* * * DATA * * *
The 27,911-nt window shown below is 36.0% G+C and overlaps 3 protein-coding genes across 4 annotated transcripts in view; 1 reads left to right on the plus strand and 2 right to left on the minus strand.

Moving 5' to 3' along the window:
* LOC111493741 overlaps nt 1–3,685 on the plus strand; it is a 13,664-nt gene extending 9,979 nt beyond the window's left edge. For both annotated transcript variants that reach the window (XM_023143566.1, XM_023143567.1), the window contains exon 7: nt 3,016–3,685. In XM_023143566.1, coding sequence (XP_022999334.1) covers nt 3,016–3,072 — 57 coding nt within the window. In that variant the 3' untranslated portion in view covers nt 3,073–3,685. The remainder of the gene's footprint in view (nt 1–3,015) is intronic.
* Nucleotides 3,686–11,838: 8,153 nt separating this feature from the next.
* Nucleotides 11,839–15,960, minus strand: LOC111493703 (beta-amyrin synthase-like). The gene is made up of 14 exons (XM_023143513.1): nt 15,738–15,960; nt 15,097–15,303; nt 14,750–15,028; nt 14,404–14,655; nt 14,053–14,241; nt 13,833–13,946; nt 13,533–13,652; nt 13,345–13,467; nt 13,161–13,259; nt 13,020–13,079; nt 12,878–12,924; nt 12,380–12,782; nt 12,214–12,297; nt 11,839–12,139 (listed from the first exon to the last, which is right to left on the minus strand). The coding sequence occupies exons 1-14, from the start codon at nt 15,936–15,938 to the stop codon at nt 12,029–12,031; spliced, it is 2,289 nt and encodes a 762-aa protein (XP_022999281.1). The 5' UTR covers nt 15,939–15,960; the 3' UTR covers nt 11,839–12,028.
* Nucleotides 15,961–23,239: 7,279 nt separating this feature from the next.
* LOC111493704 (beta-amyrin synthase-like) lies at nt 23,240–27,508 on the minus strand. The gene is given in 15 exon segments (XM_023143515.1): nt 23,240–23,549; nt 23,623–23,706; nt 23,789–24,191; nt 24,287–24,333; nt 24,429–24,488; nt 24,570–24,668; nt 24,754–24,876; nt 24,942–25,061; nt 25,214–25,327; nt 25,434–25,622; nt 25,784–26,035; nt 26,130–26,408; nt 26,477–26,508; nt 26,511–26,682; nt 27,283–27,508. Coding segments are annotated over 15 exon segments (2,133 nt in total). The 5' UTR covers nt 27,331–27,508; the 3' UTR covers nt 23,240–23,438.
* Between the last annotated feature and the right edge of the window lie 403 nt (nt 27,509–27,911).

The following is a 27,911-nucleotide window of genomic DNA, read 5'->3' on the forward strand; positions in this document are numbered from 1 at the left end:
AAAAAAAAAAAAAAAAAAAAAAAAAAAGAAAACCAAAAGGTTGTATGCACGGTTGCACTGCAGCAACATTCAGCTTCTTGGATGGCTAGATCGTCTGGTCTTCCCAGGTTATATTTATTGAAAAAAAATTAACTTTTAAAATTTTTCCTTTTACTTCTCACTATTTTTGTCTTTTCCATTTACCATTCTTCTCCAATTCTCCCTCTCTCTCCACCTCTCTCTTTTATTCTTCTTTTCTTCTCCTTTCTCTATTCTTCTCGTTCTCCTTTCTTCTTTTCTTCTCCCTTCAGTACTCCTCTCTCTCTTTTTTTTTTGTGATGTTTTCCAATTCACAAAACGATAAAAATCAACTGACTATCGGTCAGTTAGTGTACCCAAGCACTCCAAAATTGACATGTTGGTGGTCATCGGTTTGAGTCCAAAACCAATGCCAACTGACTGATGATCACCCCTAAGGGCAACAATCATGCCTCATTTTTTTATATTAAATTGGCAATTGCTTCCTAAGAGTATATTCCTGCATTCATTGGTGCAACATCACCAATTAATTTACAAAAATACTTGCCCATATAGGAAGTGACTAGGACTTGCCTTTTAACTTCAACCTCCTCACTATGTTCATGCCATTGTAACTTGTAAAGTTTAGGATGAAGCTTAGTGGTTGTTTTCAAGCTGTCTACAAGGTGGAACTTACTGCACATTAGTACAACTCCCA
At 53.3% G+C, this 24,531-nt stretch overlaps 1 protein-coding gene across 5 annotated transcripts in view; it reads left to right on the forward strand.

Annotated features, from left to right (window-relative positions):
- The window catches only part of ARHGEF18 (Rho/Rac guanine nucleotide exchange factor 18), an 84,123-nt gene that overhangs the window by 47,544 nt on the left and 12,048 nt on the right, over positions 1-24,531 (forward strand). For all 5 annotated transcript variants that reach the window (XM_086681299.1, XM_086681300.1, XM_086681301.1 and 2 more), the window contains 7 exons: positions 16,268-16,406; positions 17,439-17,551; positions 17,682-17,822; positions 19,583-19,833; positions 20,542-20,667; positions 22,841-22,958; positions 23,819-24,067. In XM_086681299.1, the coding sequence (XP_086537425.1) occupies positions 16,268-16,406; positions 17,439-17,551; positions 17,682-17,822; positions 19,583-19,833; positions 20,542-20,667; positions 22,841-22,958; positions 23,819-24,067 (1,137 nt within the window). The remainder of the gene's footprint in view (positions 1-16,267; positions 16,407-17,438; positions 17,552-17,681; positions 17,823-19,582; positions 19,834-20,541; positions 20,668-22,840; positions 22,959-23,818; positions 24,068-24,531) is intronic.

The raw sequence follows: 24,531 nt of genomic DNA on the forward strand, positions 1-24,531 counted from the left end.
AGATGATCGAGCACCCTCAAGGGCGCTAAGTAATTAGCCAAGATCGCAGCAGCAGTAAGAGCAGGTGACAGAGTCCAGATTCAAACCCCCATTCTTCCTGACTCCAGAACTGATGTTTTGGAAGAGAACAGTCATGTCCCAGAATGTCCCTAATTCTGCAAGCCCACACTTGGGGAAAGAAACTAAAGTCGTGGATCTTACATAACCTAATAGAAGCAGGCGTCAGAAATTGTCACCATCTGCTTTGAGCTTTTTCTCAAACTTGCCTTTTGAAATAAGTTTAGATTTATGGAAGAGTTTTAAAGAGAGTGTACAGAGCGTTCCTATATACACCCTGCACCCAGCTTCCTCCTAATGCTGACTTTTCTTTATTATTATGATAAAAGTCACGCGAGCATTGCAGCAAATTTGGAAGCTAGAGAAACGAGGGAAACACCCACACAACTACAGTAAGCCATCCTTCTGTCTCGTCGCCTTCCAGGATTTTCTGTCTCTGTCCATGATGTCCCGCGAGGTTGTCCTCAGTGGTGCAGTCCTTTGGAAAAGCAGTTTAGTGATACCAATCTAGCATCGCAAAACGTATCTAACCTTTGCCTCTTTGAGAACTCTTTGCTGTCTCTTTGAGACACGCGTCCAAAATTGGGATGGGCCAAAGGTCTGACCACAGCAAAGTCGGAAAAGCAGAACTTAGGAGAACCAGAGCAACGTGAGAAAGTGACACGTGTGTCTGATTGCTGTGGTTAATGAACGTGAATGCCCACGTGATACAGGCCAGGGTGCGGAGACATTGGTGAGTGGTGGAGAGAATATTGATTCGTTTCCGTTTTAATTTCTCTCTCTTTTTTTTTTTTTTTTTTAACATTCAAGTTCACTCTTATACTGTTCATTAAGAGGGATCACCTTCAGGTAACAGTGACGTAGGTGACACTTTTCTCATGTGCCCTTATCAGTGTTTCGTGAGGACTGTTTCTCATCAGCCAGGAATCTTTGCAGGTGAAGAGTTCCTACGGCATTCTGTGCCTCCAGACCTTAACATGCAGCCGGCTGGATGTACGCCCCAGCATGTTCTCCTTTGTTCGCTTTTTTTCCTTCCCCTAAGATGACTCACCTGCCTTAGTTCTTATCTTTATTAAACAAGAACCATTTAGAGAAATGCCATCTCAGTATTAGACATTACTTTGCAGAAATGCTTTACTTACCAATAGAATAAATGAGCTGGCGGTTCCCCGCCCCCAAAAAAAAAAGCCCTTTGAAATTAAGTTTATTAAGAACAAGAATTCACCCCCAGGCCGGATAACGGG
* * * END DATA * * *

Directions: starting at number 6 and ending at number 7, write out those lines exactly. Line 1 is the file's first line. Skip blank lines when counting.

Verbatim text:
* Nucleotides 15,961–23,239: 7,279 nt separating this feature from the next.
* LOC111493704 (beta-amyrin synthase-like) lies at nt 23,240–27,508 on the minus strand. The gene is given in 15 exon segments (XM_023143515.1): nt 23,240–23,549; nt 23,623–23,706; nt 23,789–24,191; nt 24,287–24,333; nt 24,429–24,488; nt 24,570–24,668; nt 24,754–24,876; nt 24,942–25,061; nt 25,214–25,327; nt 25,434–25,622; nt 25,784–26,035; nt 26,130–26,408; nt 26,477–26,508; nt 26,511–26,682; nt 27,283–27,508. Coding segments are annotated over 15 exon segments (2,133 nt in total). The 5' UTR covers nt 27,331–27,508; the 3' UTR covers nt 23,240–23,438.